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About The Nebraska independent. (Lincoln, Nebraska) 1896-1902 | View Entire Issue (March 26, 1896)
THE NEBRASKA INDEPENDENT.
Match 26 189b.
HOMftS JILFftTKICK & (O
IfcT. B- Palconer dz, Co.;
Our stock is now complete in every department.
Everything new and desirable in
Prices always the LOWEST.
Write for Samples.
Now Gloves ForlOASTEItJiistUccolved.
THOMAS KILPATRICK & GO.
The Indignation of the People Against
it has Been of no Avail.
SHYLOCK IS IN ECSTASIES.
The only Question now is, how the
Robbers Will Secure Their Swag.
The following is clipped from an article
by John Clark Itidputh L. L. D. in the
March uumber of the Arena:
Theconspiracy of thelnternational Gold
Trust seems to have triumphed. The
indignation of the people against it
has been of no avail. That power, which
became organic as a bondholding class
in America just after the close of the civil
war, has, by its league with the financial
system of Great Uritian, succeeded in
trampling down truth and justice, in
choking the protests of ft mighty people,
in desroying their industries, in reducing
them from proprietors to tenants, in
taking away the rewards of labor and
enterprise, and in establishing a condi
tion which tends inevitably to the early
and permanent institution in the United
States of a peasantry subordinated to
the will and purpose of their masters.
The visible gold in the world amounts
to about four hundred and eighty-five
cubic feet. The greater part of this,
nearly all of it indeed, is owned by private
parties. It is controlled finally by a few
men who hate free institutions and who
care nothing for the rights of mankind or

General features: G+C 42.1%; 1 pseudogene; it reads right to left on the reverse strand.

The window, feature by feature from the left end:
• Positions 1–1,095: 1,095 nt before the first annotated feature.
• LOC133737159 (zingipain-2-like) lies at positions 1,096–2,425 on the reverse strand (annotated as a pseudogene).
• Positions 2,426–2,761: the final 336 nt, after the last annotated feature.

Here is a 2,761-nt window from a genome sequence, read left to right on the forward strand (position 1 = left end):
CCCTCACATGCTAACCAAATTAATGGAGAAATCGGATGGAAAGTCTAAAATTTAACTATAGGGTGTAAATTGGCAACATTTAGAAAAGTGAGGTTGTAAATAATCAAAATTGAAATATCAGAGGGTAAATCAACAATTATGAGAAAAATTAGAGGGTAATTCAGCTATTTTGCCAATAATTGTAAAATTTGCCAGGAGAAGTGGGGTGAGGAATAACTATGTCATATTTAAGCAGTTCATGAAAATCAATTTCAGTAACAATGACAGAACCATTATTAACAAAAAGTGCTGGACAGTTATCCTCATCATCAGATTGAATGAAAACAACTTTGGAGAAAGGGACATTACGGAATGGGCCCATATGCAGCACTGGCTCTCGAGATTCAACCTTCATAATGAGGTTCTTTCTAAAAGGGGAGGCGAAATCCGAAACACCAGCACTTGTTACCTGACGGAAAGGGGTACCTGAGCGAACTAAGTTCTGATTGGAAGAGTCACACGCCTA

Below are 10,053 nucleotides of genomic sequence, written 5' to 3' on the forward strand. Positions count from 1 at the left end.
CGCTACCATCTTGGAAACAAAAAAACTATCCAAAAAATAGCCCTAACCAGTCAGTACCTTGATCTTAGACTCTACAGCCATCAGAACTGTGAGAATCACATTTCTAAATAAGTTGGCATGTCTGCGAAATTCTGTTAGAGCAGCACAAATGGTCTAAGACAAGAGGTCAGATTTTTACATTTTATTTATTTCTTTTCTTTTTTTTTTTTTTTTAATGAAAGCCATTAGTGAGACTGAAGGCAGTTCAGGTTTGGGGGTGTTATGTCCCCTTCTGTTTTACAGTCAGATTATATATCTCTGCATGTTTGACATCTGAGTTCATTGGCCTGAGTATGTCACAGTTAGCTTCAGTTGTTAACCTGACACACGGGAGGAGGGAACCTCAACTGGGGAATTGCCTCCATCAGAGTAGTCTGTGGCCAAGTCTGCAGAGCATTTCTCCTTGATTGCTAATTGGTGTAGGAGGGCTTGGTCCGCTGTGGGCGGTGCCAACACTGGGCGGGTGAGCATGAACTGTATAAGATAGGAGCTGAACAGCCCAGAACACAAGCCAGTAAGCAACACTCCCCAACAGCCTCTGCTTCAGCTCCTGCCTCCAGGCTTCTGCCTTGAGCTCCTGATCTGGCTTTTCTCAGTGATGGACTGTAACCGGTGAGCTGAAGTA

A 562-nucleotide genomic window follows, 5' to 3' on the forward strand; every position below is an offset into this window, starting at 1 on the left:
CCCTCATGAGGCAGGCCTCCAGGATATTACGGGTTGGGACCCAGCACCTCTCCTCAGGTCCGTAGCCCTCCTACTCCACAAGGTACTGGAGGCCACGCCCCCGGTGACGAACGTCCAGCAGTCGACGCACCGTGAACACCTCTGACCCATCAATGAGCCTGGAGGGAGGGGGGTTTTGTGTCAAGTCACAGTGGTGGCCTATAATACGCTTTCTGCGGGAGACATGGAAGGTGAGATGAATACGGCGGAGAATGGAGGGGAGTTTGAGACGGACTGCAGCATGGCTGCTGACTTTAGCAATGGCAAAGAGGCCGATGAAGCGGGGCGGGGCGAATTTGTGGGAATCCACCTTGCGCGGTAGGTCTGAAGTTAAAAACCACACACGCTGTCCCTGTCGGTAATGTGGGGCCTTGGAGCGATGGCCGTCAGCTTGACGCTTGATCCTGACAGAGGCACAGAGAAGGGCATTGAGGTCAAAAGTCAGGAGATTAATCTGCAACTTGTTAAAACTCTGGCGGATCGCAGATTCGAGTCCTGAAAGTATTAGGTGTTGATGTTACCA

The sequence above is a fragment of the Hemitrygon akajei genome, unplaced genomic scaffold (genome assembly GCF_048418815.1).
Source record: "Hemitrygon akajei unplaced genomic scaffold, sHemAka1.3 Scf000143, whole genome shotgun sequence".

the interest of civilization. On the basis
of these four hundred and eighty-five
cubic feet of gold it is proposed to con
duct the business of the 'world! It is the
most monstrous schemeever known in his
tory. The public and private debts of
the American people amount to about
forty-five billions of dollars. Of this debt
less than ten per cent is held abroad.
Most of the foreign holding is in Great
Ikitian. Yet by the bond of this ten per
cent the United States has become an ap
pandage of Great liritiau. The indepen
dence which we thought we had achieved
one hundred and twenty years ago and
which we supposed we had confirmed four
score years ago, has been reconverted
into a miserable dependency which might
suggest to a pessimist that it would have
been better never to break with our good
mother at all!
The present aspect of the world is that
of one centralized power, having its seat
in London, with outlying dependencies.
India with nearly four hundred millions
is one dependency; Australia with four
millions is another dependency; Canada
with six millions is a third, the United
States with sventv million is a fourth:
the states of the Latin Union are the
fifth. Germany and Russia are flattered
with the belief that they are members of
the league; but as matter of fact they